In 1916 Marianne gave the couple's former home, The Grange, in Herne Bay, to the Auckland Division of the Salvation Army to become an orphanage for girls. Another orphanage, the Wesley Home in Mt Albert, had been given to the Methodist Church jointly with her brother Andrew in 1913. Andrew was on the board of Wesley College, a school for boys in South Auckland, and in 1927 Marianne gave the college money for a hospital. Two years later she donated a substantial chapel, to be called the W. H. Smith Memorial Chapel. In 1929 Marianne also gave two parks to the people of Auckland. The first, named Quinton Park after Quinton Castle in Portaferry, was located on a clifftop on the North Shore. The second, in Green Bay, also commemorated her Irish birthplace as it was named after Viscount Craigavon, prime minister of Northern Ireland, who visited Auckland in 1929. In June 1935 the significance of Marianne Smith's gifts was recognised when she was made an MBE.
Marianne’s adopted son Reggie participated in the religious life of the household in his boyhood, leading prayers and accompanying his mother when she presented bequests. As he grew older, however, he developed more worldly interests and his relationship with his mother became strained. He wanted to become a doctor, but she removed him from school before he had completed his education. Eventually he drifted away from the Methodist church and his family.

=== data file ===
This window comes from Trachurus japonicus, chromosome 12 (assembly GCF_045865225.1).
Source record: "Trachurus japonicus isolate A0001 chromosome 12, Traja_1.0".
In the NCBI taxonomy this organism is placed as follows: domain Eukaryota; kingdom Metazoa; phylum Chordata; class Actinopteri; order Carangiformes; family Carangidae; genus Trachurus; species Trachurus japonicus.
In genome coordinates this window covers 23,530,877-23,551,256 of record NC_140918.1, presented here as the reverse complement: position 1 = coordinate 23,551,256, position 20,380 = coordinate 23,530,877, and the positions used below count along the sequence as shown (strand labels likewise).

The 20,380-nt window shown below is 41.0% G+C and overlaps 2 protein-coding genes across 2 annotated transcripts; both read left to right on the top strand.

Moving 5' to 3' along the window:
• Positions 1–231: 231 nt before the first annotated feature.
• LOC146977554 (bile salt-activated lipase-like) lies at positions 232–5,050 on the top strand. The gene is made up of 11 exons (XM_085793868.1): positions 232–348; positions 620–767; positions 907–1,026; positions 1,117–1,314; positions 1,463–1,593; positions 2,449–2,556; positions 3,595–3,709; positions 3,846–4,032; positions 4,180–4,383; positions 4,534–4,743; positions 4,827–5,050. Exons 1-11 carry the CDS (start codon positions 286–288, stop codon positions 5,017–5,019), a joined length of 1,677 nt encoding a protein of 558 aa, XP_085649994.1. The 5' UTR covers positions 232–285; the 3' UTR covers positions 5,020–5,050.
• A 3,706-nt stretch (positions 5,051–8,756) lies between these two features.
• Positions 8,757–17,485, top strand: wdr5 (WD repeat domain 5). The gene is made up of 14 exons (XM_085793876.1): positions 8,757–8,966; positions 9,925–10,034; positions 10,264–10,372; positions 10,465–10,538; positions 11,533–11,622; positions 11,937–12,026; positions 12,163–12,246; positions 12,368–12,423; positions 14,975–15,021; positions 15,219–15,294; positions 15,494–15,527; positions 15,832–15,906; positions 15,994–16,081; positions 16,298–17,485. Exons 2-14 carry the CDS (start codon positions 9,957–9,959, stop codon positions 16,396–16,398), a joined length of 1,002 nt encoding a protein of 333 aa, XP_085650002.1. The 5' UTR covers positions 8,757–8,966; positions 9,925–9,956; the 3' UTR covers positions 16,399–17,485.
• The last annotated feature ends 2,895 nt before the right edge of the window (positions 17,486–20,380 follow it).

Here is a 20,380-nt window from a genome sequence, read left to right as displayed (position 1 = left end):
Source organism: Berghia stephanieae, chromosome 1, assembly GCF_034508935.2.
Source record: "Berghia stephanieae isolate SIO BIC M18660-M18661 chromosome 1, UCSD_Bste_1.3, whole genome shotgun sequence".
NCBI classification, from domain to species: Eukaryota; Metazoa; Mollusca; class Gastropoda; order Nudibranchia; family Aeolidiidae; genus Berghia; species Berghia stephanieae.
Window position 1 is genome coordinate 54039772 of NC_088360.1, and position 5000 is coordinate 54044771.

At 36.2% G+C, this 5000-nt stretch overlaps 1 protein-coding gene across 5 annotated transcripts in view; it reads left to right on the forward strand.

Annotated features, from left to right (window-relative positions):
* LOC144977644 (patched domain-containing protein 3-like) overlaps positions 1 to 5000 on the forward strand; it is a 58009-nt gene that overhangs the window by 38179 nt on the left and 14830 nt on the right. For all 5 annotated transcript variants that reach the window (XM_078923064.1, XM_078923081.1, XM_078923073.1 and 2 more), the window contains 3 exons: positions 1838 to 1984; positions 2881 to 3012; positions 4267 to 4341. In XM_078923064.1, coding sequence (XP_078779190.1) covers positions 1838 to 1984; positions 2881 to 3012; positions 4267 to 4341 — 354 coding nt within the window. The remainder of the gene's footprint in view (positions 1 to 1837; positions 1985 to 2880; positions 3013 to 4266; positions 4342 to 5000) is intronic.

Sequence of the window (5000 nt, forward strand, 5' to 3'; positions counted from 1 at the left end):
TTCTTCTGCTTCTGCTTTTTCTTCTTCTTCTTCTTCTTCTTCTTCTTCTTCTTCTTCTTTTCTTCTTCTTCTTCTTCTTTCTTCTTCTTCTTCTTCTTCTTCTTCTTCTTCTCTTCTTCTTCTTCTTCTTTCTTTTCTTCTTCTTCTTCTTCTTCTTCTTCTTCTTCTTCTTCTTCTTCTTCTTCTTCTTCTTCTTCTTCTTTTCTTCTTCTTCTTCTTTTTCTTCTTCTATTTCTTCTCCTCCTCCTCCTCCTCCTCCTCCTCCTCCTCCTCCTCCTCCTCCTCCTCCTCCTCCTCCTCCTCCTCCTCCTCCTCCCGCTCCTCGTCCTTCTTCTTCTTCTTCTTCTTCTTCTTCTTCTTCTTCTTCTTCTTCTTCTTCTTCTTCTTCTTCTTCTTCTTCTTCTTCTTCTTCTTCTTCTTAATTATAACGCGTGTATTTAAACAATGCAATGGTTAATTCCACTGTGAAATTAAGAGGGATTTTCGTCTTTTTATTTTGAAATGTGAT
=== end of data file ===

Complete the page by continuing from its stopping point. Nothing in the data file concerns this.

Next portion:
Marianne’s controlling attitude towards Reggie gives one insight into her rather elusive character. She was regarded as a frugal woman who was shrewd with money. She was very devout and somewhat reclusive, although this withdrawal may have occurred quite late in her life. Some, indeed, described her as very talkative and strong-willed. She always wore black, as was the custom for widows.
On 12 September 1932, not long after the breach with Reggie, Marianne married the Reverend Raymond Preston, a retired Methodist minister from Sydney. He was 71, she was 81; the ceremony took place at St John’s Church, Ponsonby. Six years later, on 1 September 1938, Marianne Preston died at her Princes Street home; she was survived by her second husband.
She left a huge estate worth around £325,000, but left Reggie only £100. He challenged this and because he was not formally adopted, legislation was needed to enable him to receive a larger legacy. However, most of the estate went to set up homes ‘for aged, infirm, or impecunious women’. The trust she established holds nearly half the shares in Smith and Caughey Limited and administers the Caughey-Preston Rest Homes and Geriatric Hospital in Remuera, Auckland.